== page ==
August 29, 2013 by epaduani
“This was a mistake that proved to be extremely interesting.” For some reason this opening line to Jim’s description for this bread reminded me of the Grateful Dead lyric “What a long strange trip its been”. Maybe its the positive enthusiasm with which that lyric was sung by Jerry Garcia, or maybe I’m just crazy, but to me the two go together. Since most of cooking, or at least recipe creation, is trial and error, it isn’t that surprising that a “mistake” can turn out to be a positive experience. In this instance, Jim was “testing another version of the free-form loaf, turned the oven to 375° without my glasses on, and placed the loaf in the oven. I thought it was browning magnificently and then discovered I had turned the oven to “broil”. I immediately switched it to “bake”, but by this time I had a beautifully brown, crisp top crust and the loaf had risen. In the end the loaf tasted absolutely wonderful, and the upper crust was superb.” Well, who am I to argue with an experienced baker’s mistakes? I only wish my mistakes turned out wonderful…
Broiled White Free-Form Loaf [1 free-form loaf]
2 packages active dry yeast
3/4 cup warm water (100° to 115°, approximately)
4 cups unbleached all-purpose flour
1 1/2 tablespoons coarse salt
3 tablespoons olive, vegetable, or peanut oil
1/2 cup buttermilk
1 egg white, beaten with 1 tablespoon water
I started out by dissolving the yeast in the warm water and letting it proof for a few minutes while I got my other ingredients out. In the mixing bowl of my stand mixer I combined the 4 cups of flour with the salt and then blended it well. Then it came time to add the yeast mixture to the flour. I had my little assistant, Isabella, helping me today and I asked her if she would like to pour the yeast mixture into the mixing bowl. Her eyes lit up and she had the biggest smile on her face…as she poured half of the yeast mixture onto the counter instead of into the mixing bowl. Lucky for her, that little smile of hers usually causes me to overlook the majority of her mistakes.
So as I was saying, I mixed the yeast mixture into the flour mixture and blended it together good. Then I added the oil (I used olive oil) and then, “gradually”, the buttermilk. I found the instruction to add the buttermilk “gradually” a bit odd as I wasn’t mixing or blending the buttermilk into the other ingredients, but I went ahead and did it anyway. Since I was using my stand mixer I set it on low and let it knead the dough for about 10 minutes. Then I took the dough out of the mixing bowl and formed it into a ball. I let Isabella finish off the ball and then we put the dough into our buttered flower bowl, rolled it around to get it covered in butter, covered it with a towel and set it on top of the stove to rise until “doubled in bulk”.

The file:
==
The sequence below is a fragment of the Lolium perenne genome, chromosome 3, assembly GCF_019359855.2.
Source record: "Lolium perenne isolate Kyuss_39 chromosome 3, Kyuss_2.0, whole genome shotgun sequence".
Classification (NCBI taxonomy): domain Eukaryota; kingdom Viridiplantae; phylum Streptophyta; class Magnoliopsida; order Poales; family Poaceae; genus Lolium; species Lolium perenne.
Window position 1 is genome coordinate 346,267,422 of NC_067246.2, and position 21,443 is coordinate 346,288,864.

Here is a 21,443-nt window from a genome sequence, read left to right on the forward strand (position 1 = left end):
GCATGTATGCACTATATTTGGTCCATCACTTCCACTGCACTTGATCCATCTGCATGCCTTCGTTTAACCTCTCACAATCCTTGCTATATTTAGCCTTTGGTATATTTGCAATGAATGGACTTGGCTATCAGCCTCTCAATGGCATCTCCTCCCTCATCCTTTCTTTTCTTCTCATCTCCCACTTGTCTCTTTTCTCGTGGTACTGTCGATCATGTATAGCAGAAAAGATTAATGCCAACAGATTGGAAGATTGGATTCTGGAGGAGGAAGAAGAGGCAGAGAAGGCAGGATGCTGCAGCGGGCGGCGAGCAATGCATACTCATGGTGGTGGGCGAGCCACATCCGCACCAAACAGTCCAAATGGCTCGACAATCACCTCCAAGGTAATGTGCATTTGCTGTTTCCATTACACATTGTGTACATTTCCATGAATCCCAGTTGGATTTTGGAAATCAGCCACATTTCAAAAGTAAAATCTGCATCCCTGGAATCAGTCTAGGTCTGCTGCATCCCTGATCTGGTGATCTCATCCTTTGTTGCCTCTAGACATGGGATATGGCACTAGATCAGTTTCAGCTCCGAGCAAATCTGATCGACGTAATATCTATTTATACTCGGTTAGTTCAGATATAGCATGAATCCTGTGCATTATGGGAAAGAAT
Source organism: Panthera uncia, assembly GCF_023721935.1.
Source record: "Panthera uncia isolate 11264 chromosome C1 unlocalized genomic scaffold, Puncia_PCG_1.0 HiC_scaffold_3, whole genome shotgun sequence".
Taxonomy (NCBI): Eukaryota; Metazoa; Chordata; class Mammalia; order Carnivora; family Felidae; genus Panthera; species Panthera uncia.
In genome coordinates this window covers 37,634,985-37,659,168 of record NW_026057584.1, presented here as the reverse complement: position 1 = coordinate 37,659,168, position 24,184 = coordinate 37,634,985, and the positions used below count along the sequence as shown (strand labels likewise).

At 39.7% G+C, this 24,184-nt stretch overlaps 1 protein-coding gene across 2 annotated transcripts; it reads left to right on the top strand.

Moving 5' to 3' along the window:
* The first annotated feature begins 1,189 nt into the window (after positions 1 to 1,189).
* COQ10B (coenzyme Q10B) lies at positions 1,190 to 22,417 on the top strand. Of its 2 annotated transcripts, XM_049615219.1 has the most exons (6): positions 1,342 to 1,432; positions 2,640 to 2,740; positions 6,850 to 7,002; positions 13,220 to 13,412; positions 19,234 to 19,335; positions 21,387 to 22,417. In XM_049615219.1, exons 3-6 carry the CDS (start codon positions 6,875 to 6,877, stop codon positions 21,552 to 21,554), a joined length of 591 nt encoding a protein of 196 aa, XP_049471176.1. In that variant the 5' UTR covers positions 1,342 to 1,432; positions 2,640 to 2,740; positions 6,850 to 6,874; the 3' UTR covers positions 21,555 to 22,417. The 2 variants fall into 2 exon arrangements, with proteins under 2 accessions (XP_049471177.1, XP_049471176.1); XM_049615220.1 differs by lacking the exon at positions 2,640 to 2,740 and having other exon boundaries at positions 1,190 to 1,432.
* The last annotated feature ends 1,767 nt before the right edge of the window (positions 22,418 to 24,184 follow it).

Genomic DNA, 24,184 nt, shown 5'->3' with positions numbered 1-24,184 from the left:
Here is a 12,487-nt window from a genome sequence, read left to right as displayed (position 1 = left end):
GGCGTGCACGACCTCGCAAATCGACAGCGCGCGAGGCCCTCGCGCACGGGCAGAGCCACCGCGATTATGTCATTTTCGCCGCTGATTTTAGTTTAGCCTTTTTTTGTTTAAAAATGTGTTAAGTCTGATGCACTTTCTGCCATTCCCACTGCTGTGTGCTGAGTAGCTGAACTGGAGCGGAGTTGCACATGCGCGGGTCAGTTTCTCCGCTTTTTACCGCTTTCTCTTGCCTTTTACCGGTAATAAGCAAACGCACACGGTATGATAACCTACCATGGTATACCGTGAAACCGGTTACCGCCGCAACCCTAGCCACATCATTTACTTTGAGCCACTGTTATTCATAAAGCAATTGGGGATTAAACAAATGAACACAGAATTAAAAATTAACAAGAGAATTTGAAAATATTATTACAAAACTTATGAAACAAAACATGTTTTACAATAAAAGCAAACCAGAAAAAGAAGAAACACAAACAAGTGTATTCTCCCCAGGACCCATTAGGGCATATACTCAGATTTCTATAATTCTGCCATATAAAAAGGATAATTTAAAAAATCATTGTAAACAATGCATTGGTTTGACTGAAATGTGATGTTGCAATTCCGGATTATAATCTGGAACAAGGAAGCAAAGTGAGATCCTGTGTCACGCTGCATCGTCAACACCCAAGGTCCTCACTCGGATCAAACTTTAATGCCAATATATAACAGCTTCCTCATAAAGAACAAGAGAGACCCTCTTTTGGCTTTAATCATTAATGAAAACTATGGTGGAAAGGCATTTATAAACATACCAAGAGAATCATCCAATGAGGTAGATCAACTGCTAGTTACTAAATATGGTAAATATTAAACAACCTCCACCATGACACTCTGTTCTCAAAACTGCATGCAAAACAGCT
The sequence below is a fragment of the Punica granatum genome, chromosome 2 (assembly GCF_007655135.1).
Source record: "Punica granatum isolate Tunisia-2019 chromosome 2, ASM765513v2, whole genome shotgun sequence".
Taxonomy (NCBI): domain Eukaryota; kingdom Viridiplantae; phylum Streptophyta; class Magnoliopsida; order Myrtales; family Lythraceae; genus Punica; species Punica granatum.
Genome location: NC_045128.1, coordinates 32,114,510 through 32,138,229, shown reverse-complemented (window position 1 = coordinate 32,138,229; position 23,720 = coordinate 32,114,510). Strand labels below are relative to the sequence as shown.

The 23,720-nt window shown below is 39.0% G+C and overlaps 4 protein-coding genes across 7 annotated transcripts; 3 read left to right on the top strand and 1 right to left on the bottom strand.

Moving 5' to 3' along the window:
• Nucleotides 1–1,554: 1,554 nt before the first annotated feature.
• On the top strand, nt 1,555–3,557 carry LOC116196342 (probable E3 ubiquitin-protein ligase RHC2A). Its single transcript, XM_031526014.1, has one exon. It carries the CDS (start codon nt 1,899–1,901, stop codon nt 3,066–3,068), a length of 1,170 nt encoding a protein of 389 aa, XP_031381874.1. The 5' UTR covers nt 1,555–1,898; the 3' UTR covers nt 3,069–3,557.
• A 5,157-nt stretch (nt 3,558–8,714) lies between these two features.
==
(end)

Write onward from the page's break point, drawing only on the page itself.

After 2 hours the dough had risen “enough” so I took it out of the flower bowl and put it on my lightly floured counter. I punched it down and kneaded it for about 3 minutes before putting it back in the bowl to rise “once more”. This second rising took roughly 2 hours as well. I took the dough from the bowl, punched it down and then formed it into a “big circular package”…or as big a circular package as I could with the dough. I brought the top together to close it, pinched the ends together to seal it and then turned it over and placed it on a baking sheet that I had dusted with cornmeal. I would now need to let it rise a third time until “doubled in bulk.”
One of the things that Jim said you could do with this bread was to sprinkle cornmeal “on the top for an extra accent.” I went ahead and did just that, because what is life without extra accent? I let the dough rise this third time for over 2 hours, yet it didn’t actually appear to “double in bulk”. However, since the bread was to be a part of our dinner tonight (cheddar beer soup…yum), I had to go ahead and put it in the oven. But first I made three slashes in the top with my knife and then brushed it with the egg wash (1 egg white, beaten with 1 tablespoon water). As the title suggest, this bread would at first be broiled. I set the oven to “Broil – Hi” since my oven doesn’t have a temperature setting for broil other than “Lo” and “Hi”. I looked online and “Hi” was around 400° so I set it at that since Jim said to broil at 375° for 20 minutes. As Jim had said in his intro, the bread had a “beautifully brown, crisp top crust” when the timer went off.
I switched the oven to “Bake” at 375° and set the timer for 25 minutes. It would be done when the loaf “sounds hollow when tapped with the knuckles.” I checked the bread when the timer went off and found that it sounded hollow enough so I removed it from the baking sheet and put it directly on the oven rack for a couple more minutes to “brown the bottom”. The loaf had stuck to the baking sheet on one side so I unfortunately lost a little bit of the bottom when taking it off the pan, but that shouldn’t matter to much as it is the bottom of the loaf. I tasted the bit that stuck to the pan and it was good. It had the nice “rustic” bread taste to it. After 4 minutes I took it out of the oven and set it on a rack to cool.
When I finally sliced into the bread, the first thing I noticed was that I definitely had an “upper crust”. Whether it was “superb” like Jim’s was will be left for debate, but I found it to be just past the point of “crusty”, leaning a little more towards “hard”. However, it wasn’t difficult to bite through, just cut through. The bread itself was chewier than I expected, though I’m not sure what caused me to expect anything as Jim had not mentioned anything about the texture of the bread. It would definitely fall in the category of a “rustic loaf” and its overall taste was quite fine. To me, it seems the perfect bread to have with a hearty soup like the Cheddar Beer Soup I made for dinner. Soup, bread and beer for dinner? Why yes indeed.